Built from the ground up, Kaspersky makes it easy for IT

administrators to see, control and protect their world. Kaspersky’s security modules, tools and administration console are developed in-house. The result is stability, integrated policies, useful

reporting and intuitive tools. Kaspersky Endpoint Security for Business is the industry’s only true integrated security platform.


Call Kaspersky today at 866-563-3099 or email us at, to learn more about Kaspersky

Endpoint Security for Business.

SEE IT. CONTROL IT. PROTECT IT. With Kaspersky, now you can.

About Kaspersky Lab

Kaspersky Lab is the world’s largest privately held vendor of endpoint protection solutions. The company is ranked among the world’s top four vendors of security solutions for endpoint users.* Throughout its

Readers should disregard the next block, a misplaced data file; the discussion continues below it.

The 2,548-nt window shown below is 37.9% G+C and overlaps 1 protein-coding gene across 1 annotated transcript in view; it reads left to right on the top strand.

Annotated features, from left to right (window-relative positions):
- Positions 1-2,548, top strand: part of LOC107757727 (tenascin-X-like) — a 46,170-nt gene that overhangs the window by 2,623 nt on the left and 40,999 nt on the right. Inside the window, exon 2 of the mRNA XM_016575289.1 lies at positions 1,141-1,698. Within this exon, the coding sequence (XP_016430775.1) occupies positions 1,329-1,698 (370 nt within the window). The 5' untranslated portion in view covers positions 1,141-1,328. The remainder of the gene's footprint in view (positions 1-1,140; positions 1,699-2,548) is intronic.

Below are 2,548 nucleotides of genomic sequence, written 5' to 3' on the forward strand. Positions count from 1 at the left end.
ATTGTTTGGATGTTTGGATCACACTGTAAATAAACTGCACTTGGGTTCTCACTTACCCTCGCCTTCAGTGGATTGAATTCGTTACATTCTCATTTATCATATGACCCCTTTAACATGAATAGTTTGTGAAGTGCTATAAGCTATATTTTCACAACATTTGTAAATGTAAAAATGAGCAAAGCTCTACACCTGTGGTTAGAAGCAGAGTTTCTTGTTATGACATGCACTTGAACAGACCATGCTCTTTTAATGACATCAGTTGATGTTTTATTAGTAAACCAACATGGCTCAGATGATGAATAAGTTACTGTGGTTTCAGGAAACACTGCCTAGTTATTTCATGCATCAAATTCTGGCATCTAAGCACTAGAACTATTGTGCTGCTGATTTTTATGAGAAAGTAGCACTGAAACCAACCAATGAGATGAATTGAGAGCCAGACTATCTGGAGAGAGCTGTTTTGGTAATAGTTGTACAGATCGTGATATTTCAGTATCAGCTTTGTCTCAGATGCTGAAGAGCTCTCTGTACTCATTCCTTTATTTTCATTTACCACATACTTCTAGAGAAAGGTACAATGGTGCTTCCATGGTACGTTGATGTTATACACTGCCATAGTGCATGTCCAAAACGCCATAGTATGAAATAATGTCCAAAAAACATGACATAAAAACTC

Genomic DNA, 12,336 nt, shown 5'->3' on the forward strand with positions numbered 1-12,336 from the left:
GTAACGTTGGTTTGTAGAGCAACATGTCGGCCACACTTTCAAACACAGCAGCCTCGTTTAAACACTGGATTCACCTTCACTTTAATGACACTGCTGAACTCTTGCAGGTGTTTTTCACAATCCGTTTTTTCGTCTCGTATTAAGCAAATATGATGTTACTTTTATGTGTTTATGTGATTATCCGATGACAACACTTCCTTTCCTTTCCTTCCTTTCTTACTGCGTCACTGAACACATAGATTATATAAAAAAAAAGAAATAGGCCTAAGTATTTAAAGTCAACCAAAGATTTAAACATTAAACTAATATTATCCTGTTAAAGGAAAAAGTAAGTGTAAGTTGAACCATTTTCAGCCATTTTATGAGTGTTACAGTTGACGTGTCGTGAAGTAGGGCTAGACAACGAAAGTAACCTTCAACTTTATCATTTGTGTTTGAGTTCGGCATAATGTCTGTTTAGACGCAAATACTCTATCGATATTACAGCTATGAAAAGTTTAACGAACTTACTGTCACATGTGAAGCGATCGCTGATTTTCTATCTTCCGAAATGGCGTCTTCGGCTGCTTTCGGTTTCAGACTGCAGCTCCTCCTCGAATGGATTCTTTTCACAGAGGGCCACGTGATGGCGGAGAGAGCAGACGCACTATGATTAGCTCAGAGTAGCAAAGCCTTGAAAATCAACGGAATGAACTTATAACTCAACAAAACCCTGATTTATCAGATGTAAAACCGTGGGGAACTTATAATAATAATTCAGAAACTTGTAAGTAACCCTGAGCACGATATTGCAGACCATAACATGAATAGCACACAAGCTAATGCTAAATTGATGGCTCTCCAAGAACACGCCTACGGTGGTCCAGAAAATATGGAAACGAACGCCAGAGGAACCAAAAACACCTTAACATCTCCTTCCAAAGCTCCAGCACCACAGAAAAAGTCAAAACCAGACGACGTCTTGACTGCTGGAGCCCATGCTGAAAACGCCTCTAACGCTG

15-year history, Kaspersky Lab has remained an innovator in IT security and provides effective digital security solutions for educators,

consumers, SMBs and Enterprises. The company currently operates in almost 200 countries and territories across the globe, providing protection for more than 300 million users worldwide.

*Gartner, Magic Quadrant for Endpoint Protection Platforms, Peter Firstbrook, John Girard,